...

http://pnsn.org/earthquakes/recent#

Yowbarb

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Re: The Cascadia Subduction Zone
« Reply #20 on: March 19, 2016, 11:57:14 PM »
Here's just a quick excerpt from Dutchsince,
...
http://dutchsinse.com/

...Clearly things are on the move below the Pacific plate.  The deep earthquakes over the past several days are another sign of the new unrest event spreading out across the whole region.

The activity around the Pacific plate has been building over the past several days.

Over the past week, multiple deep M4.0+ earthquakes built into several M5.0+ earthquakes (up to March 18).  As the earthquakes grew in magnitude, they spread out across the region – giving away the fact that a new unrest event was (is) brewing in certain regions of the West + North Pacific.

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Re: The Cascadia Subduction Zone
« Reply #21 on: March 20, 2016, 12:11:42 AM »
Note: Go to the page to stay informed. Washington, Oregon, and neighboring regions.
...
https://pnsn.org/  PNSN  Pacific Northwest Seismic Network

https://pnsn.org/earthquakes/recent 

Big events are mapped within minutes, smaller events may take half a day to show up.

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Re: The Cascadia Subduction Zone
« Reply #22 on: March 30, 2016, 02:31:53 PM »
Note: A 5.5 in the Cascadia Subduction Zone, the 18th.

The quake shown in red on screen shot: M4.6 - 257km WNW of Ferndale, California  2016-03-30 15:47:45 (UTC-04:00) EST
...

PNSN  Pacific Northwest Seismic Network   http://pnsn.org/

Recent Events:
http://pnsn.org/earthquakes/recent

Yowbarb

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Re: The Cascadia Subduction Zone
« Reply #23 on: March 30, 2016, 03:06:08 PM »
Yowbarb Note: See at this page how the quake this morning, offshore from Ferndale, CA connects to the Juan de Fuca Ridge.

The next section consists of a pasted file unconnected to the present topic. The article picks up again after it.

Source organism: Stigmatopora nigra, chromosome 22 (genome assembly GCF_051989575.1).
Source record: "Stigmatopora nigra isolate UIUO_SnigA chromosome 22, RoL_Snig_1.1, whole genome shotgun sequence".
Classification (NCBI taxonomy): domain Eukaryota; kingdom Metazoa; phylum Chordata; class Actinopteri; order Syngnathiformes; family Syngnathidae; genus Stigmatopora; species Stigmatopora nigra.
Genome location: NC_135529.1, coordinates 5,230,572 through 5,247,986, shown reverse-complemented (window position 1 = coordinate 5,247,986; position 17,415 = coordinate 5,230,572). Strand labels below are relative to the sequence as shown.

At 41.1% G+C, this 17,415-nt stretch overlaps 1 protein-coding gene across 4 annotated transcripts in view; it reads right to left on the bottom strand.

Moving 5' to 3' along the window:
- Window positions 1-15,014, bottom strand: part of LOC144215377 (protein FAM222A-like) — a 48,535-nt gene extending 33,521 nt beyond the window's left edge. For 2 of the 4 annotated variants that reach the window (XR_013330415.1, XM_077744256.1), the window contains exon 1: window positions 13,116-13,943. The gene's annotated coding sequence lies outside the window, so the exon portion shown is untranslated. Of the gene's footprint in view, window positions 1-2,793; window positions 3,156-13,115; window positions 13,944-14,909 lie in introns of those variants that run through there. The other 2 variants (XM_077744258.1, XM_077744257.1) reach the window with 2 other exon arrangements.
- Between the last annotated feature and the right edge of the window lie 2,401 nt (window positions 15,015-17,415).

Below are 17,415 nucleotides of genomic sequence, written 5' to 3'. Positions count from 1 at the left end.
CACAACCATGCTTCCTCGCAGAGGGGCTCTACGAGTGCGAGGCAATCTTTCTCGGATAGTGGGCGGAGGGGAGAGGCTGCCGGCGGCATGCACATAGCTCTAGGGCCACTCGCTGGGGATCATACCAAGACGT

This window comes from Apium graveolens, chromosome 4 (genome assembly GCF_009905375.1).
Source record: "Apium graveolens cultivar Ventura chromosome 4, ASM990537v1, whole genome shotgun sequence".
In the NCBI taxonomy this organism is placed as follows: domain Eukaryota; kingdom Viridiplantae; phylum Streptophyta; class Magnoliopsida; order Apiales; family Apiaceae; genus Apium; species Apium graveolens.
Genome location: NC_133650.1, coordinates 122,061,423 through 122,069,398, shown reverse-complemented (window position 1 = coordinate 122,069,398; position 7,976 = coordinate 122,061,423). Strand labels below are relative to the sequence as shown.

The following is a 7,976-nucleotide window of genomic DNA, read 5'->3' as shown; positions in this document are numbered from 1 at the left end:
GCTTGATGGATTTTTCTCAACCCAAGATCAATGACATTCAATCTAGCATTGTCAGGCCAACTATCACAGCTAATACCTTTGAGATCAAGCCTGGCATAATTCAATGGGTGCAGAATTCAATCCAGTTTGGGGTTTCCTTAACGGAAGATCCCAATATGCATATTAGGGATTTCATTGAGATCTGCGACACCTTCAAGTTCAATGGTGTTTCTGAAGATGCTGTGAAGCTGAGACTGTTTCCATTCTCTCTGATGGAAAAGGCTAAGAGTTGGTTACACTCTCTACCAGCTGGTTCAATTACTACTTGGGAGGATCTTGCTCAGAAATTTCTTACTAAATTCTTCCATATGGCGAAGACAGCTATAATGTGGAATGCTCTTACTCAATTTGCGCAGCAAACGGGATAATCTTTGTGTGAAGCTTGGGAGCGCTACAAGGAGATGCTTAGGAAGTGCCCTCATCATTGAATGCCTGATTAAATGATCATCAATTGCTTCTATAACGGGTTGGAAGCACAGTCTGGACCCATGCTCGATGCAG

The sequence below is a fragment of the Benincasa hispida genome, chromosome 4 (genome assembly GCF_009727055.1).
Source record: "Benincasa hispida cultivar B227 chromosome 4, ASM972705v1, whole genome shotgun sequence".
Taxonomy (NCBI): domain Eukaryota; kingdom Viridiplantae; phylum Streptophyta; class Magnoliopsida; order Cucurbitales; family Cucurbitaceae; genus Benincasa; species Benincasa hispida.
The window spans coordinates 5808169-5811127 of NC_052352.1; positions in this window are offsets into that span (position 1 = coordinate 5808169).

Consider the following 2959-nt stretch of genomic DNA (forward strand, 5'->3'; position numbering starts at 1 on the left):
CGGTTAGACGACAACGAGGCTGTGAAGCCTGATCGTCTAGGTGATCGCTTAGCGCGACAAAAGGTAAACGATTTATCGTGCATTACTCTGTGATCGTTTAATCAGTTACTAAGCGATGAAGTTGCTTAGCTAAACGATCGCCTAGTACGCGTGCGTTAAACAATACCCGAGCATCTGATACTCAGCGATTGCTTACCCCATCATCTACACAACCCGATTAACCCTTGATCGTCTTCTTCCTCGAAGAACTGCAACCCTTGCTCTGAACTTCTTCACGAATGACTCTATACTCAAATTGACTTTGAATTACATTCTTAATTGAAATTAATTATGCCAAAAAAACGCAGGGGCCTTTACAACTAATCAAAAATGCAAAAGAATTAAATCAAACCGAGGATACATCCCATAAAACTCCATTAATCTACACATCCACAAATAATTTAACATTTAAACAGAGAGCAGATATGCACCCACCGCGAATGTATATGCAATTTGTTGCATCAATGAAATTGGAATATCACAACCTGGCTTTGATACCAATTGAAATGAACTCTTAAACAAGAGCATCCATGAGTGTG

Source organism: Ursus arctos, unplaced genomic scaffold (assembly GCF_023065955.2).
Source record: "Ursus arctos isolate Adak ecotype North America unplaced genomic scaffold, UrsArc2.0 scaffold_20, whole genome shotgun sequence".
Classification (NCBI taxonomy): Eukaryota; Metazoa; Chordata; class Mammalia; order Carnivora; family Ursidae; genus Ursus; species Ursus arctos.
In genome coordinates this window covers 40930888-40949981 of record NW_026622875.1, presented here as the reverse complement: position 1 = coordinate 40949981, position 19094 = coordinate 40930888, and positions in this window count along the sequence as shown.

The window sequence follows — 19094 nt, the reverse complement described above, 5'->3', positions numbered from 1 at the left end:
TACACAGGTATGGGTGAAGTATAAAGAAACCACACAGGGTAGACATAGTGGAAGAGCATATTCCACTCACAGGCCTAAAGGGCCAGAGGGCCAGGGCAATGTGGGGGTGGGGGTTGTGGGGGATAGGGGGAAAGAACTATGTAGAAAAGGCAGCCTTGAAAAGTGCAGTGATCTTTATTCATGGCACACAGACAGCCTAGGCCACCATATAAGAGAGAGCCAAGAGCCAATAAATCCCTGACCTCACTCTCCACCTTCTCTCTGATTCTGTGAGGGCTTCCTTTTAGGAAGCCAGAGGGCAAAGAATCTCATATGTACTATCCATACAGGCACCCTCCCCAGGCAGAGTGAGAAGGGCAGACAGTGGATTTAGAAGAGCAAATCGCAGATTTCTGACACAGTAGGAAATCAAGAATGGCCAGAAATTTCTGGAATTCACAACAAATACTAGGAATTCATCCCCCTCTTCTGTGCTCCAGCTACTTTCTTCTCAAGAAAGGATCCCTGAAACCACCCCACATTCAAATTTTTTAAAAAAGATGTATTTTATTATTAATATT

...

http://earthquake.usgs.gov/earthquakes/eventpage/us20005dh8#general_map

http://pnsn.org/earthquakes/recent   2016-03-30 15:47:45 UTC (8 AM PDT)

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Re: The Cascadia Subduction Zone
« Reply #24 on: April 03, 2016, 02:48:03 AM »

Yowbarb

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Re: The Cascadia Subduction Zone
« Reply #25 on: April 04, 2016, 02:55:13 AM »

Yowbarb

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Re: The Cascadia Subduction Zone
« Reply #26 on: April 20, 2016, 07:39:15 PM »

Yowbarb

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Re: The Cascadia Subduction Zone
« Reply #27 on: October 22, 2016, 12:51:09 AM »
Yowbarb Note: On this page you click Recent EQ List to view latest quakes.
...

https://pnsn.org/earthquakes/

Recent map, as of 12:45 AM PDT Oct 22, 2016

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Re: The Cascadia Subduction Zone
« Reply #28 on: October 23, 2016, 12:05:56 AM »
Pacific Northwest Seismic Zone & area, 0250 AM EDT, Oct 23, 2016

Yowbarb

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Re: The Cascadia Subduction Zone
« Reply #29 on: December 29, 2016, 01:18:34 AM »
https://www.pnsn.org/earthquakes/recent/list  Recent Earthquakes List

https://www.pnsn.org/earthquakes/recent  Earthquakes PNSN Recent Events